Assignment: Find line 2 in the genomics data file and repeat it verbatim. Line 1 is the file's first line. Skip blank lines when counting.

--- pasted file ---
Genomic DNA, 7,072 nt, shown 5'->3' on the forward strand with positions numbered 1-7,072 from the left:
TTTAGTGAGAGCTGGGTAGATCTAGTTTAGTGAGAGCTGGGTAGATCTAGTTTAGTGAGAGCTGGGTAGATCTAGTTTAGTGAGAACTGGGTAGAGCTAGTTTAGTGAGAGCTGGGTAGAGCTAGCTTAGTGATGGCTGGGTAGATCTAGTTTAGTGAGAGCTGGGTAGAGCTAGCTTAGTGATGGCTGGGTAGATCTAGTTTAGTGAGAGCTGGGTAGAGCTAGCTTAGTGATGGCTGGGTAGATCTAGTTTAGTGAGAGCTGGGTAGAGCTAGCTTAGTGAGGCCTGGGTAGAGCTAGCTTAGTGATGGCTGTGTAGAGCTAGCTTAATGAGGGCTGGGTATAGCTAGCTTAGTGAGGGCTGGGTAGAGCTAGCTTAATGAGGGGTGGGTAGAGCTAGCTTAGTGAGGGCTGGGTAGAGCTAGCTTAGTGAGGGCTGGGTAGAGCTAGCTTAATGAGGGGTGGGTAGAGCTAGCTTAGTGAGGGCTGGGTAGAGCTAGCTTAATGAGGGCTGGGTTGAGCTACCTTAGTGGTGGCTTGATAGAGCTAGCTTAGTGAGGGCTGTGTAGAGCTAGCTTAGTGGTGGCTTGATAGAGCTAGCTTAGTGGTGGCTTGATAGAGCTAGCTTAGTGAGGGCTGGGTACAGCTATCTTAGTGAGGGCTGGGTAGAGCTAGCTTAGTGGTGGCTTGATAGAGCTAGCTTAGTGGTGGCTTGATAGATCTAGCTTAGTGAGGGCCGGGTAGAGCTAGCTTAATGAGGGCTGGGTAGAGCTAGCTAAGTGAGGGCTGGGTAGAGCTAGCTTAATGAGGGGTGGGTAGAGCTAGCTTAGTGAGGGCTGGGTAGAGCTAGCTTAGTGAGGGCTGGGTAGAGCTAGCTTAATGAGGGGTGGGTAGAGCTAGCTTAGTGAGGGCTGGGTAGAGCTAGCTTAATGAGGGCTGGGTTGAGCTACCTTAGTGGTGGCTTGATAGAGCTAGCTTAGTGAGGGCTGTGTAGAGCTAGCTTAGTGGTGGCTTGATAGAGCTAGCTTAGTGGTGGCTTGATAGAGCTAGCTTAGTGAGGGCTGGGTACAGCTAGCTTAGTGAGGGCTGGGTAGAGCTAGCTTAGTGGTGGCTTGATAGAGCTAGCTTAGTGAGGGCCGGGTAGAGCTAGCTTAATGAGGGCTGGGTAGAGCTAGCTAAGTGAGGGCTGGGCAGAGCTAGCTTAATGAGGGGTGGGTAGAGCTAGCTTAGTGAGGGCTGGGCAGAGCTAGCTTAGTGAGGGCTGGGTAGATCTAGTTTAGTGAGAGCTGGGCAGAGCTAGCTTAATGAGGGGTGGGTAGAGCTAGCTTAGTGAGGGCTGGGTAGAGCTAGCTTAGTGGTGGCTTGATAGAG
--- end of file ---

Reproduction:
TTTAGTGAGAGCTGGGTAGATCTAGTTTAGTGAGAGCTGGGTAGATCTAGTTTAGTGAGAGCTGGGTAGATCTAGTTTAGTGAGAACTGGGTAGAGCTAGTTTAGTGAGAGCTGGGTAGAGCTAGCTTAGTGATGGCTGGGTAGATCTAGTTTAGTGAGAGCTGGGTAGAGCTAGCTTAGTGATGGCTGGGTAGATCTAGTTTAGTGAGAGCTGGGTAGAGCTAGCTTAGTGATGGCTGGGTAGATCTAGTTTAGTGAGAGCTGGGTAGAGCTAGCTTAGTGAGGCCTGGGTAGAGCTAGCTTAGTGATGGCTGTGTAGAGCTAGCTTAATGAGGGCTGGGTATAGCTAGCTTAGTGAGGGCTGGGTAGAGCTAGCTTAATGAGGGGTGGGTAGAGCTAGCTTAGTGAGGGCTGGGTAGAGCTAGCTTAGTGAGGGCTGGGTAGAGCTAGCTTAATGAGGGGTGGGTAGAGCTAGCTTAGTGAGGGCTGGGTAGAGCTAGCTTAATGAGGGCTGGGTTGAGCTACCTTAGTGGTGGCTTGATAGAGCTAGCTTAGTGAGGGCTGTGTAGAGCTAGCTTAGTGGTGGCTTGATAGAGCTAGCTTAGTGGTGGCTTGATAGAGCTAGCTTAGTGAGGGCTGGGTACAGCTATCTTAGTGAGGGCTGGGTAGAGCTAGCTTAGTGGTGGCTTGATAGAGCTAGCTTAGTGGTGGCTTGATAGATCTAGCTTAGTGAGGGCCGGGTAGAGCTAGCTTAATGAGGGCTGGGTAGAGCTAGCTAAGTGAGGGCTGGGTAGAGCTAGCTTAATGAGGGGTGGGTAGAGCTAGCTTAGTGAGGGCTGGGTAGAGCTAGCTTAGTGAGGGCTGGGTAGAGCTAGCTTAATGAGGGGTGGGTAGAGCTAGCTTAGTGAGGGCTGGGTAGAGCTAGCTTAATGAGGGCTGGGTTGAGCTACCTTAGTGGTGGCTTGATAGAGCTAGCTTAGTGAGGGCTGTGTAGAGCTAGCTTAGTGGTGGCTTGATAGAGCTAGCTTAGTGGTGGCTTGATAGAGCTAGCTTAGTGAGGGCTGGGTACAGCTAGCTTAGTGAGGGCTGGGTAGAGCTAGCTTAGTGGTGGCTTGATAGAGCTAGCTTAGTGAGGGCCGGGTAGAGCTAGCTTAATGAGGGCTGGGTAGAGCTAGCTAAGTGAGGGCTGGGCAGAGCTAGCTTAATGAGGGGTGGGTAGAGCTAGCTTAGTGAGGGCTGGGCAGAGCTAGCTTAGTGAGGGCTGGGTAGATCTAGTTTAGTGAGAGCTGGGCAGAGCTAGCTTAATGAGGGGTGGGTAGAGCTAGCTTAGTGAGGGCTGGGTAGAGCTAGCTTAGTGGTGGCTTGATAGAG